Vitamin supplementation is unnecessary for the vast majority of people. You wouldn’t know this walking through a drug store, where you’ll usually find an entire aisle packed with supplements. Alternative health providers like naturopaths tend to be strong supporters of supplementation, but this advice seems to be based mainly on the belief that “vitamins are magic” rather than good science. The best research hasn’t established a strong evidence base for taking supplements. We definitely need vitamins in our diet to live. But that’s where we should be getting those vitamins – from our food, instead of from pills. If you eat a reasonable and balanced diet, and have no medical conditions that require special consideration, vitamin supplementation won’t offer meaningful health benefits. In the absence of any deficiency, vitamin supplements seem to be useless at best and harmful at worst. Continue reading
The re-emergence of vaccine-preventable disease should surprise no-one that’s been following the anti-vaccine movement.
Dealing with anti-vaccinationists is like a game of whack-a-mole, where the moles are the same old tropes that keep popping up, no matter how often they are refuted with facts. Vaccines are a remarkable success of modern medicine: They are health interventions that are both demonstrably effective and remarkably cost-effective. Vaccination has likely prevented more deaths in the past 50 years than any other health intervention. Smallpox was a ruthless killer that took 300 million lives, just in the 20th century alone. Today it’s gone – eliminated forever. And now there are now over two dozen diseases that are vaccine-preventable. They should be an easy sell, and to most people, they are. But the control of vaccine-preventable disease relies in part on herd immunity – sufficient immunization to stop the spread of infection (no vaccine offers 100% protection) and protect those that cannot be immunized. Even a modest number of unvaccinated individuals can lead to reemergence of disease. None of this matters to antivaccinationists, to whom vaccines are bad. Viewing anti-vaccine websites for only five to ten minutes can increase the perception of risk of vaccination, and decrease the perceived risk of omitting vaccines. It also lowers vaccination intentions. By changing perceptions of safety, the willingness to vaccinate decreases. Now imagine that someone you believe to be a health professional openly questioned the efficacy and safety of vaccines – would it reduce your willingness to vaccinate? The evidence says it does. And that’s why the modern practice of naturopathy or “naturopathic medicine” is so concerning. Naturopaths have opposed vaccinations since the invention of naturopathy – starting with smallpox: Continue reading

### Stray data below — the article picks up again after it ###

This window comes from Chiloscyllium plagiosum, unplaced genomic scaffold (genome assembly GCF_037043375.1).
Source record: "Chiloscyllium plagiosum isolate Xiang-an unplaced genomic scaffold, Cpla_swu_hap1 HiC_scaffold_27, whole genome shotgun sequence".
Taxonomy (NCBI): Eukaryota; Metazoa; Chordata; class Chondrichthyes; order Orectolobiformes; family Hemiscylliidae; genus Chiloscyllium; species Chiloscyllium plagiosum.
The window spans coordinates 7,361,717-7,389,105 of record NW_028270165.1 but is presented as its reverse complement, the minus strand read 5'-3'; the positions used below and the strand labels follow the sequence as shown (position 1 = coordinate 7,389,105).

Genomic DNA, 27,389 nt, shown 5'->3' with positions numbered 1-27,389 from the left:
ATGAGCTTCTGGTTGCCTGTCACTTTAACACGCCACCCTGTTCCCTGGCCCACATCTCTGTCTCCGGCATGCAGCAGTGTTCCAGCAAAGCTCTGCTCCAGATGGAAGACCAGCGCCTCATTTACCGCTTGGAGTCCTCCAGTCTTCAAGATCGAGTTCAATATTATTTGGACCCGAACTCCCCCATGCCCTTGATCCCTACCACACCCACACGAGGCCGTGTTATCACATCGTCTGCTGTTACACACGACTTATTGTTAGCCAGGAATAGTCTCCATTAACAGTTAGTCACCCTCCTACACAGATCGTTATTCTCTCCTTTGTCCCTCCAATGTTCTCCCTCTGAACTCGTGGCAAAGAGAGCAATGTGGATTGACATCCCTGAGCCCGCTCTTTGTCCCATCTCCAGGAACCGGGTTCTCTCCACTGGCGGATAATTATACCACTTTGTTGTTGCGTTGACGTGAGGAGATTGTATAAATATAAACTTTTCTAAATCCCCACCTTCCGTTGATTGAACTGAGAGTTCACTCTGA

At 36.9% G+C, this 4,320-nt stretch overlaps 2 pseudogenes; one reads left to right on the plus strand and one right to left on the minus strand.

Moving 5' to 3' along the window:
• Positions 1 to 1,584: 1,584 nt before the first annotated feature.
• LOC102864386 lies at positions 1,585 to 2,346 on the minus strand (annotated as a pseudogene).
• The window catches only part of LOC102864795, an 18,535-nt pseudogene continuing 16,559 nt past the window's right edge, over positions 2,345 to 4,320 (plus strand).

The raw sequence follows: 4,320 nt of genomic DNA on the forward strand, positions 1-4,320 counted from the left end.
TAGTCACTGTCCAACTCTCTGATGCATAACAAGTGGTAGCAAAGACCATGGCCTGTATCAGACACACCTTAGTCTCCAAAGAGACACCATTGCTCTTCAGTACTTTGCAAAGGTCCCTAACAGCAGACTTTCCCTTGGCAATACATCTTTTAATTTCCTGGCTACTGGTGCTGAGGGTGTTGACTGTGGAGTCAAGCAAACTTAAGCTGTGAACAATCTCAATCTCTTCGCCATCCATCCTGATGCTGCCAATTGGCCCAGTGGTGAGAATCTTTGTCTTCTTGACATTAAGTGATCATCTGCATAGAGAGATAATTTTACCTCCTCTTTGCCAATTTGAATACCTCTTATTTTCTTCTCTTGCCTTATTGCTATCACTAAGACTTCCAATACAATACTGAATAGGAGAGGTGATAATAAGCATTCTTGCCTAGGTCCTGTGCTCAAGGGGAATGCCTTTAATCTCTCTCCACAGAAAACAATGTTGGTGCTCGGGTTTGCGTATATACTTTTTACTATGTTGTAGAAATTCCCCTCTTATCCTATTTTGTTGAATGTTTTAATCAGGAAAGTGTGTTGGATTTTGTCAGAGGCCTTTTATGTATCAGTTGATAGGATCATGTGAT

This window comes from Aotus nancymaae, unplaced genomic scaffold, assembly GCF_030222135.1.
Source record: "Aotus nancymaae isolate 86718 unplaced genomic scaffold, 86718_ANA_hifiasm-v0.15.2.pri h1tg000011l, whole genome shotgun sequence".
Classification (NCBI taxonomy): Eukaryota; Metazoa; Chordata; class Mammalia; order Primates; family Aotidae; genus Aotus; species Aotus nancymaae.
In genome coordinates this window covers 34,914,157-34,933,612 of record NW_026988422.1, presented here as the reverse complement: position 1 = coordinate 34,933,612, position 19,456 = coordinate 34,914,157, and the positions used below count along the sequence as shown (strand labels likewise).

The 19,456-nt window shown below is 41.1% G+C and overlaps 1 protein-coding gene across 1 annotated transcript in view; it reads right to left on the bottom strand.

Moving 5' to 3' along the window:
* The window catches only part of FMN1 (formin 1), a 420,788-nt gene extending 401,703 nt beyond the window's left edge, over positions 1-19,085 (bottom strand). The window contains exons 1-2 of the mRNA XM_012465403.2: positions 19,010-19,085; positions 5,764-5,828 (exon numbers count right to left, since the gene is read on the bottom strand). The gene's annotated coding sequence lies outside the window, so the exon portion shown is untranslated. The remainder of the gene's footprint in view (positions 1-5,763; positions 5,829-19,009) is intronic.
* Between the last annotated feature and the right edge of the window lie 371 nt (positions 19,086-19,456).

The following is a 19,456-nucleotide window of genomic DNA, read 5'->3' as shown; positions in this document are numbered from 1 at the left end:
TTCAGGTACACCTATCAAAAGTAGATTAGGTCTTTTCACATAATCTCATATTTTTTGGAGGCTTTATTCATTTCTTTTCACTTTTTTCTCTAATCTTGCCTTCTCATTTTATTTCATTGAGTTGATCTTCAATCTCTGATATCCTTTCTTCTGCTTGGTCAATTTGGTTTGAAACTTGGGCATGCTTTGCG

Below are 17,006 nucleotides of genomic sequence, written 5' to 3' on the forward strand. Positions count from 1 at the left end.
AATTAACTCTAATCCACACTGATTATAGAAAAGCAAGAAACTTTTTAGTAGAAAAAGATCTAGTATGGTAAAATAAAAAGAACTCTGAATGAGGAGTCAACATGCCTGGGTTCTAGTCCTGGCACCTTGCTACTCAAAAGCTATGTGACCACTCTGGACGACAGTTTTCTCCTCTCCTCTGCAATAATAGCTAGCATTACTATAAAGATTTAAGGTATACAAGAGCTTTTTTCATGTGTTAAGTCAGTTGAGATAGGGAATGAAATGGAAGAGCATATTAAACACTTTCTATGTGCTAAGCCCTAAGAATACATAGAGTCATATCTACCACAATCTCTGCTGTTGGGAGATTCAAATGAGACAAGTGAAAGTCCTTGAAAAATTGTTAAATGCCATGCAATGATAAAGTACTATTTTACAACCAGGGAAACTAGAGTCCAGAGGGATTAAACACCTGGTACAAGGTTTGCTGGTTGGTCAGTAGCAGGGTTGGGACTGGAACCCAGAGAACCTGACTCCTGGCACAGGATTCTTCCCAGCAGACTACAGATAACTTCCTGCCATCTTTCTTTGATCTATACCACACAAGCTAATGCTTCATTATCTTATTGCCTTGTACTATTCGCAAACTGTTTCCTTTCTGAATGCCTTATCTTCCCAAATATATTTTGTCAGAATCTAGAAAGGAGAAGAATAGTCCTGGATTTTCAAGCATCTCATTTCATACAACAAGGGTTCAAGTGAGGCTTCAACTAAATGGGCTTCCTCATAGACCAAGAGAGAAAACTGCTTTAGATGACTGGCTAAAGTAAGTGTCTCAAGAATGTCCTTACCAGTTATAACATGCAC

I glanced at my pharmacy license recently, and noticed I became a licensed pharmacist almost exactly twenty years ago. Two decades seems like a long time to do pretty much anything, yet I can still vividly recall some of the patients I encountered early in my career, working evenings in a retail pharmacy that drew heavily on the alternative medicine crowd. It was the first pharmacy I’d ever seen that sold products like homeopathy, detox kits, salt lamps, ear candles, and magnetic foot pads. And the customers were just as unorthodox. There were some that told me they manipulated their own pH, and others that insisted any prescription drug was designed to kill. And there was a huge clientele that relied on the pharmacy for their “bioidentical” hormones. It was an instructive learning experience, as it was as far from the science of pharmacy school as you could expect to find in a place that still called itself a pharmacy. One of the really interesting aspects of that pharmacy was the enormous supply of vitamins and supplements for sale. It stretched over multiple aisles and even back into the dispensary, where there were some brands kept behind the counter. This wasn’t for any regulatory reason – it was because these were the “naturopathic” supply, the brands often recommended by naturopaths. In order for this pharmacy to sell them they had to keep the products behind the counter, presumably to grant these supplements a veneer of medical legitimacy. These were “special”, and they had the prices to prove it. Continue reading